Tuesday, June 30, 2015

LGBTQ Advocacy and Support at YWCA Clark County

Like so many across the country, YWCA of Clark County rejoiced in Friday’s SCOTUS decision declaring a constitutional right to marriage equality across the country. We’ve long embraced diversity, and stood for the fair and equal treatment of our LGBTQ citizens.

While we see this victory as monumental, we know the fight for full equality continues, and vow to stay vigilant in our advocacy and support. One way we do that is by making sure LGBTQ people always feel welcome, safe, and respected at YWCA of Clark County.

We reached out to Ariella Frishberg our Domestic Violence Prevention, Outreach, and Advocacy Specialist to help highlight the ways in which YWCA provides a safe space for our LGBTQ citizens of Clark County.

On YWCA’s staff dedication to equality:

AF: All of our advocates are trained on how LGBTQ folk are affected by domestic violence, so we are all equally able to assist an individual who identifies within that umbrella. As the LGBTQ advocate, I teach the trainings on domestic violence in the LGBTQ community, and work with other colleagues to make sure our services are as inclusive and welcoming as possible. I am also able to focus some of the outreach I do to the LGBTQ community specifically, by organizing YWCA’s involvement with Pride and presenting at local gay-straight alliances.
On our LGBTQ Community and Domestic Violence training:
AF: During our volunteer training cycle we have a three hour training devoted to domestic violence and marginalized communities. An hour of this training focuses on how domestic violence manifests in the LGBTQ community. In the training, volunteers and new staff are acquainted with vocabulary they may not be familiar with and introduced to some of the extra challenges and obstacles that LGBTQ survivors of violence face.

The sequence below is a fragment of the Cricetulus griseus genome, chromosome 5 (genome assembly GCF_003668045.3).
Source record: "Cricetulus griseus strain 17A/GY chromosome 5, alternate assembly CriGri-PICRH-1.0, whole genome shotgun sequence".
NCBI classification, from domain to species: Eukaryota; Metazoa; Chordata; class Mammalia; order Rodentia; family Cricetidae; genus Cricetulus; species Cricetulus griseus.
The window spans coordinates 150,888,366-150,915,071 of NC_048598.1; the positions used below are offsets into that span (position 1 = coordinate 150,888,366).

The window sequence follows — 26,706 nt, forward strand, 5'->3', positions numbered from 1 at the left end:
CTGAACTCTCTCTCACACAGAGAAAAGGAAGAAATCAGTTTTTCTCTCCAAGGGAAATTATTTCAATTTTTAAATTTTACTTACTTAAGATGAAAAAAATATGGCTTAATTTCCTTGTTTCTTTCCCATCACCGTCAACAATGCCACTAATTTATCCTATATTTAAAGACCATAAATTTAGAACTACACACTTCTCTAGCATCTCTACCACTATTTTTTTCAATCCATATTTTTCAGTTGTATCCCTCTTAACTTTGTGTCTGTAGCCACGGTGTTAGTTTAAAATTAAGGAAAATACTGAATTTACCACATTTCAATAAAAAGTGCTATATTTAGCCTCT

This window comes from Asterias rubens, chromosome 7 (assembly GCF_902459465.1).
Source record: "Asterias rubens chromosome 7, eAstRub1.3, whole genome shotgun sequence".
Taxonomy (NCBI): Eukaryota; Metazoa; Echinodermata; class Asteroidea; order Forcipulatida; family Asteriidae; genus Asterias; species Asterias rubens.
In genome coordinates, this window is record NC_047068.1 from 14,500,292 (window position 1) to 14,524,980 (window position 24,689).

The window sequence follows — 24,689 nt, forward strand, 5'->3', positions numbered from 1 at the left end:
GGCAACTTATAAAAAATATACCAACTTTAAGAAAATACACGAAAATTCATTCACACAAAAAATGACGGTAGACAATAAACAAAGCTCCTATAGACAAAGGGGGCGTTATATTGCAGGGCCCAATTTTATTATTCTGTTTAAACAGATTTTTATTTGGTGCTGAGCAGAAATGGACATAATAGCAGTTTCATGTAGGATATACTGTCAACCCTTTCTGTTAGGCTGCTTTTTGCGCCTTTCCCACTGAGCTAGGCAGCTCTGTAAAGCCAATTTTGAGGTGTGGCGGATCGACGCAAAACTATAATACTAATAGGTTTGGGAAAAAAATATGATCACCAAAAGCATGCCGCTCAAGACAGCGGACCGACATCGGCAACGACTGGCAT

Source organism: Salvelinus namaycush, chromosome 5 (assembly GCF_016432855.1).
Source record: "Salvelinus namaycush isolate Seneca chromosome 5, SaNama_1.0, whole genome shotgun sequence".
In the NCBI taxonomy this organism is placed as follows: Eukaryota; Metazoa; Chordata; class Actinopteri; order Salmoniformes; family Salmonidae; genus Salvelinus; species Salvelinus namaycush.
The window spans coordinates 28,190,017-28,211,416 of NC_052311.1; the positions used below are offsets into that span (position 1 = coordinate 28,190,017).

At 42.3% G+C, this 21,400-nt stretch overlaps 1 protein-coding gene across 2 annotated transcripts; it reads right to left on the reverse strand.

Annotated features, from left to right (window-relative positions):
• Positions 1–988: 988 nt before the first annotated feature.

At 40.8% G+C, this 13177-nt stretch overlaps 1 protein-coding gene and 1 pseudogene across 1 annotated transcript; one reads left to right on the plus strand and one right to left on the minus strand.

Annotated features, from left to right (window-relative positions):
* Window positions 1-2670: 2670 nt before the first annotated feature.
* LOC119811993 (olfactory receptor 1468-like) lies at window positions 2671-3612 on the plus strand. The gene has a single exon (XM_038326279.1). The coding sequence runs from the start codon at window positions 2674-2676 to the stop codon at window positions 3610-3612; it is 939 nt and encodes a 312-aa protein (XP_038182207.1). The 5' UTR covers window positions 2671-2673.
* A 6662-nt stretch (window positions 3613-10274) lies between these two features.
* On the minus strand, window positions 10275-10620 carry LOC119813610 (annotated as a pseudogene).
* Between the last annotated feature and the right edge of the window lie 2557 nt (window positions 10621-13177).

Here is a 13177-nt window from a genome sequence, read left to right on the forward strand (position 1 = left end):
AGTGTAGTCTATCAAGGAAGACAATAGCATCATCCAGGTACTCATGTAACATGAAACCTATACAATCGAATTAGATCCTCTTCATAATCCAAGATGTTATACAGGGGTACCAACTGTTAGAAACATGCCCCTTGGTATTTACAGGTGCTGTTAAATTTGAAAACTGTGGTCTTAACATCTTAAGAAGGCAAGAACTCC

On some of the specific obstacles faced by LGBTQ survivors of abuse:
AF: There are a lot of reasons why someone might not leave an abusive relationship, and when you come from a marginalized community those reasons can be compounded by the oppression you already face. Examples are an abuser threatening to out the victim to friends or family if they leave, fear of not receiving services at domestic violence agencies because of their gender or sexuality, fear of isolation from an already small, very connected community, and fewer support networks to fall back on if they come from a family that isn’t accepting.
On our gender inclusive SafeChoice Domestic Violence Shelter:
AF: Gender inclusive shelters are becoming more common, but we are still the only one in Southwest Washington. One of the things that changed when the shelter became inclusive was that we have advocates on staff 24 hours a day, instead of just during the day. We also adapted the shelter so that each participant has their own room, instead of participants sharing rooms. One of the first things participants agree to when they come into shelter is an understanding that the shelter is gender inclusive and that we do not tolerate discriminatory language and behavior. Because staff are there at all times, participants are able to come to the advocacy office for support if a problem does arise. It’s important to us that everyone feel safe at our shelter.
Many thanks to Ariella for sharing her insight, and for being a powerful advocate for everyone who walks through YWCA’s doors!

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